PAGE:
There is also way to adjust air pressure on the spray gun. Usually on the very bottom of it. A twist knob or even on the air pressure regulator attached to the gun. Start there . Most people set compressor at one setting and adjust as needed at the spray gun.
The $400 price tag had me thinking it had to be an extremely small compressor.
If you are serious about spraying paint, you will need a compressor that puts out around 15 CFM (Cubic Feet per Minute) minimum of air. The PSI is simply the pressure measurement. All air tools have both CFM and PSI requirements and both need to be met by your compressor.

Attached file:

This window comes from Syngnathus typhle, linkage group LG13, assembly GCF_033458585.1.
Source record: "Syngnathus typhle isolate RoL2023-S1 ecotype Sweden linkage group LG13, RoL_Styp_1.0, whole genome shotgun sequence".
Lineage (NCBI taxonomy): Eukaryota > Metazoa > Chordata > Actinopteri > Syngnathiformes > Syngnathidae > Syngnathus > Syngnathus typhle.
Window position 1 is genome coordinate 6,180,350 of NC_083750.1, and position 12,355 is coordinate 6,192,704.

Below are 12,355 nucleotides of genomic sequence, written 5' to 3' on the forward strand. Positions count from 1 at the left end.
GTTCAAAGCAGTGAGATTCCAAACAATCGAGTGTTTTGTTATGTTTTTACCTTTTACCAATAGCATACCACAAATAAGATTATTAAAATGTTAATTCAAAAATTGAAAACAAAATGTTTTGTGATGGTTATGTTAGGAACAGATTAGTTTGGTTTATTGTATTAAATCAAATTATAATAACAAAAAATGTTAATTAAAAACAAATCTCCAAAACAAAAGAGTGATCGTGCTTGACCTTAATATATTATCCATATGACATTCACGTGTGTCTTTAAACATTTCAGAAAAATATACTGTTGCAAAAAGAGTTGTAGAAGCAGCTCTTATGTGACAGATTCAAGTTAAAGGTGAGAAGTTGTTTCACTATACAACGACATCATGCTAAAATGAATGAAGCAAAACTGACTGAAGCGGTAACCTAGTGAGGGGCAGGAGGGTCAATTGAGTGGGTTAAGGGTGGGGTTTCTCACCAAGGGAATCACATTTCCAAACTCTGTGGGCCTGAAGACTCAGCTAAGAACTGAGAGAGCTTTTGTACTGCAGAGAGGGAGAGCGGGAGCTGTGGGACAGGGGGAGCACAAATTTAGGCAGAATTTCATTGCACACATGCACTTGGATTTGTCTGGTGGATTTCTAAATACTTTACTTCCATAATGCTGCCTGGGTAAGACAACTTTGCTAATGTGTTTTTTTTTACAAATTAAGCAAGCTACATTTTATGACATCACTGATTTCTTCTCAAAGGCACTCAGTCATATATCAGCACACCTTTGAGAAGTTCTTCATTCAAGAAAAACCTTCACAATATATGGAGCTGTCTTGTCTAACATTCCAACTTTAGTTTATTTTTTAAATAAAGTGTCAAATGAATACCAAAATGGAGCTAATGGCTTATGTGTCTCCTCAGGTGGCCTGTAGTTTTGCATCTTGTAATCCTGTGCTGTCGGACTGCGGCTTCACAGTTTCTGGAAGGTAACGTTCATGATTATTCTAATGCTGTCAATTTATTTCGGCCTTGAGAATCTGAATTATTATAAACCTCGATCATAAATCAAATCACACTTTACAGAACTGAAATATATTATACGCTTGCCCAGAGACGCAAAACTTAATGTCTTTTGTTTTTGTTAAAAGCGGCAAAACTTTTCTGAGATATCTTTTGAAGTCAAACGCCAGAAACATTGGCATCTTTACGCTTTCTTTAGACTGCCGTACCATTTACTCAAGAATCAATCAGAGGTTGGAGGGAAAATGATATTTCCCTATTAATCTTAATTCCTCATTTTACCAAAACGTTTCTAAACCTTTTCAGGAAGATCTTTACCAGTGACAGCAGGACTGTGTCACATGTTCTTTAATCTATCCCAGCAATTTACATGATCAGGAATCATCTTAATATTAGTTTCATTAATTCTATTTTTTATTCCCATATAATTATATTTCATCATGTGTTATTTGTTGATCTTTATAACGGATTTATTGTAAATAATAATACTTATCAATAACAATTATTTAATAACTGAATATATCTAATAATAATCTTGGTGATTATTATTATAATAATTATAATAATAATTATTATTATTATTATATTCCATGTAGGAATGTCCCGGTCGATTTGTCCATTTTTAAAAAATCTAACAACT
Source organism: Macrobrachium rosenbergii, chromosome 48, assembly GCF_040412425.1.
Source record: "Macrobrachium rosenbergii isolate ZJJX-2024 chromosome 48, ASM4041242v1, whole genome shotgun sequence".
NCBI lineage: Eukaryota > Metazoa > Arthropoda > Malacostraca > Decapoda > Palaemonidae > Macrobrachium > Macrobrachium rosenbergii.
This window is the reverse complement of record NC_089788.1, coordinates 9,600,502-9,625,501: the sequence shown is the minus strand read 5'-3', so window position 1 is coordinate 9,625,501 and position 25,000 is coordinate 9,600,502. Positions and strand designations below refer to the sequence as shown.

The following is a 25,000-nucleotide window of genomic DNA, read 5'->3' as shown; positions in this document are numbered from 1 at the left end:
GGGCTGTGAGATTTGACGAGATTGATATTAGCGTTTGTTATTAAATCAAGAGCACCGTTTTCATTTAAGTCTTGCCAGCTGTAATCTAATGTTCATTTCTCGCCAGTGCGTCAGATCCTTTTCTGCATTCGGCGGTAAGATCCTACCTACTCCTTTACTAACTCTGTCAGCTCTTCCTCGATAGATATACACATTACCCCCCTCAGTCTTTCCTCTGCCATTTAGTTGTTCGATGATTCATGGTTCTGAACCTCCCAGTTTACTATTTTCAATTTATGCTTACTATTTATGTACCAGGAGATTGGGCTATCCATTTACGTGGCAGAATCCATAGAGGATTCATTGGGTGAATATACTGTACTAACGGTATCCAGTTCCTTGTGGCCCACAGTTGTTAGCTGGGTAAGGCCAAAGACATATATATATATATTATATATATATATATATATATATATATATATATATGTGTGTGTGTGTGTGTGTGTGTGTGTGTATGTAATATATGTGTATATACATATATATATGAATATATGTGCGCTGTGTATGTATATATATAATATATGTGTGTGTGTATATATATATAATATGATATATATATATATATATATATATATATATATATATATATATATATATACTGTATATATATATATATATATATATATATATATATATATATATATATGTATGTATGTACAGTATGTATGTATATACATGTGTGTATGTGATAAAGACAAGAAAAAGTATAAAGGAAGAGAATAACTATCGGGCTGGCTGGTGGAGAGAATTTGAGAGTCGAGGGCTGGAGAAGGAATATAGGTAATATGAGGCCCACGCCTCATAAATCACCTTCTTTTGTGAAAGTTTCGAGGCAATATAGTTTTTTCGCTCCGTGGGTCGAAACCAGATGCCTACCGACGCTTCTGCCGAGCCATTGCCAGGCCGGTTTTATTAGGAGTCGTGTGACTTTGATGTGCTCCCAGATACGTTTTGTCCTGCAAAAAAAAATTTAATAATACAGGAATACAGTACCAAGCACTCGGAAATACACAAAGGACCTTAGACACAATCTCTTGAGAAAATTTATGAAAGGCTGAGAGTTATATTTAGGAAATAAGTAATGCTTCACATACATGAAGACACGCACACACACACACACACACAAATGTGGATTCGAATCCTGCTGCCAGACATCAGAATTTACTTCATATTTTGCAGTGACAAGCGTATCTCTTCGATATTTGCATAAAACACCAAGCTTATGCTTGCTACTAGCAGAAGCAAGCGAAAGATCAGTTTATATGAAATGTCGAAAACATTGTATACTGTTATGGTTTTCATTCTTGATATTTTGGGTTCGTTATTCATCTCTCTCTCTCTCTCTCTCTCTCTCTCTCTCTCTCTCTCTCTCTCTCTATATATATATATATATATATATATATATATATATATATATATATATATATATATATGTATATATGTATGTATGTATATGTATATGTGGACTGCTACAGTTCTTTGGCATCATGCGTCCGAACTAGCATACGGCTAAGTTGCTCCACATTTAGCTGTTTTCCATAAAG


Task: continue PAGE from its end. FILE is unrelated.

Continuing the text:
That's a dandy air-brush compressor that puts out about 1.4cfm and has about 15 oz of air storage. My Binks Wren air brush drops 8psi to 30 from 38psi with the trigger not activated and a little 6' braided (perhaps 3/16" id hose) on a similar tiny air compressor used for spraying model trains and model cars, etc. So, assuming you are indeed using an airbrush and not attempting the use of either a touch-up or full-size spray gun--your experience does not match mine. I would suspect an internal blockage in your hose or airbrush. You mention "gun" so if you are attempting to use a siphon type spray gun with such a tiny cfm output--that indeed sounds like why you drop to 1 BAR or less in pressure when the trigger is pulled because you have no output in cfm to speak of Irregardless of your regulator setting. The total amount of hole area of the air openings on the air cap/ nozzle of any touch-up or full- sized spray gun would be far greater than the area of the tiny air hose. You would starve the gun at any regulator setting @ 15-60 psi (1 to 4 atmospheres above ambient)